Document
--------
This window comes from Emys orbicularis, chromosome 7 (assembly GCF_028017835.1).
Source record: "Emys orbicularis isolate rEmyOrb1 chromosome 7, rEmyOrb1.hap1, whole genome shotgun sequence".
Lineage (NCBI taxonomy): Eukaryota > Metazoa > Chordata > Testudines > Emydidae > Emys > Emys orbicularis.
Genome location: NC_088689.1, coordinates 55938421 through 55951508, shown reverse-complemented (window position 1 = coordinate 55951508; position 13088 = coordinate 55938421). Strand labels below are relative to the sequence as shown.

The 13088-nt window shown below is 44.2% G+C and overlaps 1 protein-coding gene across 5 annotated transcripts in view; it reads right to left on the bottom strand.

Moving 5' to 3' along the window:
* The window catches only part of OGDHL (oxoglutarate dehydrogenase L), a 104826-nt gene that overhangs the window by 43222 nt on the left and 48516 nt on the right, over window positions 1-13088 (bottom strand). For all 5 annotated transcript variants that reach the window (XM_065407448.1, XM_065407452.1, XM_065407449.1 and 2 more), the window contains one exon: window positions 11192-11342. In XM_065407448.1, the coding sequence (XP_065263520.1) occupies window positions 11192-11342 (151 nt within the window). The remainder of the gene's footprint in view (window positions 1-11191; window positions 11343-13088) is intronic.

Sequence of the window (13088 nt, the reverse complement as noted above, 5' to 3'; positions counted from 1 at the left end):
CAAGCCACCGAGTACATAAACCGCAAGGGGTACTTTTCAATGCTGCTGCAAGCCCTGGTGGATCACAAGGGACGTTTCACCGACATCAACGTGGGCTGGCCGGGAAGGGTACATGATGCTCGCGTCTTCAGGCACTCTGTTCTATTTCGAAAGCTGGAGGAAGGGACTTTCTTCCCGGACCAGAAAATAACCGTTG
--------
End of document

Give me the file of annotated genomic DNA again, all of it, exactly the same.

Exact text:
This window comes from Emys orbicularis, chromosome 7 (assembly GCF_028017835.1).
Source record: "Emys orbicularis isolate rEmyOrb1 chromosome 7, rEmyOrb1.hap1, whole genome shotgun sequence".
Lineage (NCBI taxonomy): Eukaryota > Metazoa > Chordata > Testudines > Emydidae > Emys > Emys orbicularis.
Genome location: NC_088689.1, coordinates 55938421 through 55951508, shown reverse-complemented (window position 1 = coordinate 55951508; position 13088 = coordinate 55938421). Strand labels below are relative to the sequence as shown.

The 13088-nt window shown below is 44.2% G+C and overlaps 1 protein-coding gene across 5 annotated transcripts in view; it reads right to left on the bottom strand.

Moving 5' to 3' along the window:
* The window catches only part of OGDHL (oxoglutarate dehydrogenase L), a 104826-nt gene that overhangs the window by 43222 nt on the left and 48516 nt on the right, over window positions 1-13088 (bottom strand). For all 5 annotated transcript variants that reach the window (XM_065407448.1, XM_065407452.1, XM_065407449.1 and 2 more), the window contains one exon: window positions 11192-11342. In XM_065407448.1, the coding sequence (XP_065263520.1) occupies window positions 11192-11342 (151 nt within the window). The remainder of the gene's footprint in view (window positions 1-11191; window positions 11343-13088) is intronic.

Sequence of the window (13088 nt, the reverse complement as noted above, 5' to 3'; positions counted from 1 at the left end):
CAAGCCACCGAGTACATAAACCGCAAGGGGTACTTTTCAATGCTGCTGCAAGCCCTGGTGGATCACAAGGGACGTTTCACCGACATCAACGTGGGCTGGCCGGGAAGGGTACATGATGCTCGCGTCTTCAGGCACTCTGTTCTATTTCGAAAGCTGGAGGAAGGGACTTTCTTCCCGGACCAGAAAATAACCGTTG